Find Information About:

Drugs & Supplements

Get information and reviews on prescription drugs, over-the-counter medications, vitamins, and supplements. Search by name or medical condition.

Pill Identifier

Pill Identifier

Having trouble identifying your pills?

Enter the shape, color, or imprint of your prescription or OTC drug. Our pill identification tool will display pictures that you can compare to your pill.

Get Started

My Medicine

Save your medicine, check interactions, sign up for FDA alerts, create family profiles and more.

Get Started

WebMD Health Experts and Community

Talk to health experts and other people like you in WebMD's Communities. It's a safe forum where you can create or participate in support groups and discussions about health topics that interest you.

  • Second Opinion

    Second Opinion

    Read expert perspectives on popular health topics.

  • Community


    Connect with people like you, and get expert guidance on living a healthy life.

Got a health question? Get answers provided by leading organizations, doctors, and experts.

Get Answers

Sign up to receive WebMD's award-winning content delivered to your inbox.

Sign Up

Breast Cancer Health Center

Font Size

6-Month Chemo Best for Early Breast Cancer

Study Shows Benefits of a Sequential Chemotherapy Regimen That Lasts 24 Weeks
WebMD Health News
Reviewed by Laura J. Martin, MD

June 3, 2010 -- A six-month chemotherapy regimen improves overall and disease-free survival among women with early breast cancer and lymph node involvement, when compared with two shorter regimens, a study shows.

The study is published in the June 3 issue of the New England Journal of Medicine.

Sandra M. Swain, MD, at the Washington Cancer Institute at Washington Hospital Center, and colleagues compared three chemotherapy regimens among 5,351 women with lymph-node positive early-stage breast cancer.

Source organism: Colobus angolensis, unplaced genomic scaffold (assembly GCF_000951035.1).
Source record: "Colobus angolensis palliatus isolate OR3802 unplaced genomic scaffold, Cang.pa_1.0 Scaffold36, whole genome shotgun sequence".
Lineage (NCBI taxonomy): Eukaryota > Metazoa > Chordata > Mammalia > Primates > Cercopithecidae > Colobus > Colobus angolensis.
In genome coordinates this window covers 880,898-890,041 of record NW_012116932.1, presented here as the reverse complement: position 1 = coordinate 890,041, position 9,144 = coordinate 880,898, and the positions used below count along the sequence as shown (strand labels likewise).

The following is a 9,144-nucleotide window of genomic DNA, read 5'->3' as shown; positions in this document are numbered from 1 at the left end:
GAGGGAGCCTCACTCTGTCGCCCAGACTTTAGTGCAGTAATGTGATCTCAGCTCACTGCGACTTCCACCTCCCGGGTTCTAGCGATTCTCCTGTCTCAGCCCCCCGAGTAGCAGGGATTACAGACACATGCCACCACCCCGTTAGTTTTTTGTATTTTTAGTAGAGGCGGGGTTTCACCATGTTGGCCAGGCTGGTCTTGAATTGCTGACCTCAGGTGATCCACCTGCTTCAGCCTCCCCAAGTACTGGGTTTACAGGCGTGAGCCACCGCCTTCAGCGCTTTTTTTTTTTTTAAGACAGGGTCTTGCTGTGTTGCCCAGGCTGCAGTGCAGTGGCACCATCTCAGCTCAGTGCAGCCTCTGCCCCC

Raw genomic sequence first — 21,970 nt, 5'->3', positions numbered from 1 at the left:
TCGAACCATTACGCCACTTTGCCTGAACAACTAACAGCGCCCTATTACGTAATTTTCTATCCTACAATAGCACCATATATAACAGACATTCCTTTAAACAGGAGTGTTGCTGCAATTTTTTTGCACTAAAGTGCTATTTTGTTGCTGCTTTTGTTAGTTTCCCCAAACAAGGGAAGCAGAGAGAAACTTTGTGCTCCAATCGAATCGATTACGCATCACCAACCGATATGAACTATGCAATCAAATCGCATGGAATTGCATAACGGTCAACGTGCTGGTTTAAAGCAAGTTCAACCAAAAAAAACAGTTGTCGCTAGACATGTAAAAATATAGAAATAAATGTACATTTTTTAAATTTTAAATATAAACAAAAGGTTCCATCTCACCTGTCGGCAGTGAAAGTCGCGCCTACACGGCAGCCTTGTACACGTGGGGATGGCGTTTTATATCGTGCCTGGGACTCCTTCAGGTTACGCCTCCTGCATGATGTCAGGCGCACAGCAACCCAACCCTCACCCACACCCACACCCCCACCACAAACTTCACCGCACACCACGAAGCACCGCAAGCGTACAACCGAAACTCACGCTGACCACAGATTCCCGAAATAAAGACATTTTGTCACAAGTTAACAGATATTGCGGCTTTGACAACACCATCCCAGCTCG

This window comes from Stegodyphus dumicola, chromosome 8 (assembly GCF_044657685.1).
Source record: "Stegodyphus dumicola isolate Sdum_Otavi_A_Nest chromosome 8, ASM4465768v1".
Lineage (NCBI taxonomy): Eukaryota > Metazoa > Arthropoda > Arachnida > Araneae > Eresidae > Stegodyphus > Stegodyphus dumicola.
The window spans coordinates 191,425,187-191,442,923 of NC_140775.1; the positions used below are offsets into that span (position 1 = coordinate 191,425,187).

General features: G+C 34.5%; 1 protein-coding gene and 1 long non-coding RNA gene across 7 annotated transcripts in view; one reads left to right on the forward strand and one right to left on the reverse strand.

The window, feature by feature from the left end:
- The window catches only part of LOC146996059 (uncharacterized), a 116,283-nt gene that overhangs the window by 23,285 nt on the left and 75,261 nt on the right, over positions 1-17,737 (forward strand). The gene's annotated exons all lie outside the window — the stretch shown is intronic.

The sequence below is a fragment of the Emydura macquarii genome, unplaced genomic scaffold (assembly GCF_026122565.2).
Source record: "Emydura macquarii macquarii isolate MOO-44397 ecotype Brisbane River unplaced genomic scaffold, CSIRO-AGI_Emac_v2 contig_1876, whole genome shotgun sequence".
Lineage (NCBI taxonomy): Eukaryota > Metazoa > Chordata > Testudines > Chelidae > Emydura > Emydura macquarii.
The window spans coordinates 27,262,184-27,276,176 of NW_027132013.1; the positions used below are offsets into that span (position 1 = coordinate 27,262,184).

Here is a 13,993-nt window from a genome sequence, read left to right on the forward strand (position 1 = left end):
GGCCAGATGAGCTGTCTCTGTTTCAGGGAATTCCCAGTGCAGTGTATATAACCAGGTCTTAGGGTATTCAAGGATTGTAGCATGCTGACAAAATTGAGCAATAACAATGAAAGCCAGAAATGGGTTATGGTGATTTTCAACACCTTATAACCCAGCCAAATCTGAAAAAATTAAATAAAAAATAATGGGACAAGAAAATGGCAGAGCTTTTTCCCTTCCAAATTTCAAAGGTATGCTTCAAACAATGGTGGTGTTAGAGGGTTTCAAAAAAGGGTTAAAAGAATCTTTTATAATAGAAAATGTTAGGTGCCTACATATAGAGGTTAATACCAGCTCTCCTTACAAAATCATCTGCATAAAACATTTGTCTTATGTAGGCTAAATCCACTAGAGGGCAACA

The three chemotherapy regimens were:

  • A 12-week, four-cycle regimen of doxorubicin, cyclophosphamide, and docetaxel.
  • A 12-week, four-cycle regimen of doxorubicin and docetaxel.
  • A 24-week, regimen in which four cycles of doxorubicin and cyclophosphamide were given over the first 12 weeks, followed by four cycles of docetaxel alone the second 12 weeks.

Women who received the 24-week sequential chemotherapy regimen were more likely to survive than women given the other two chemotherapy regimens, the study showed. The 24-week sequential therapy also resulted in gains in disease-free survival when compared to the other two chemotherapy regimens.

The study shows that women who developed chemotherapy-induced lack of menstruation for six months or more seemed to do better than women who did not, regardless of their treatment and whether the breast cancer was estrogen-receptor positive or negative. Some breast cancer cells have receptors for the hormone estrogen and others do not.

Exactly why lack of menstruation was protective is not fully understood, but it may be a marker of the effectiveness of the treatments. It's also possible that suppressing the ovaries can have an effect on breast cancer, the researchers suggest. The ovaries produce the female sex hormone estrogen.

"This is an intriguing study that shows that the longer chemotherapy regimen did better than the shorter regimens in women with lymph-node-positive early breast cancer," says Marisa Weiss, MD, the president and founder of the advocacy group and the author of several books, including Taking Care of Your Girls: A Breast Health Guide for Girls, Teens, and In-Betweens.

Important questions remain, she says. For example, "what is it that [24-week] sequential ... vs. the other shorter-course regimens that provided this survival benefit?" she asks.

Today on WebMD

Breast Cancer Overview
From self-exams and biopsies to reconstruction, we’ve got you covered.
Dealing with breast cancer
Get answers to your questions.
woman having mammogram
Experts don’t agree on all fronts, but you can be your own advocate.
woman undergoing breast cancer test
Many women worry. But the truth? Most abnormalities aren’t breast cancer.
Breast Cancer Treatments Improving
Resolved To Quit Smoking
Woman getting mammogram
Screening Tests for Women
ovarian cancer overview slideshow
serious woman
what is your cancer risk
10 Ways to Revitalize Slideshow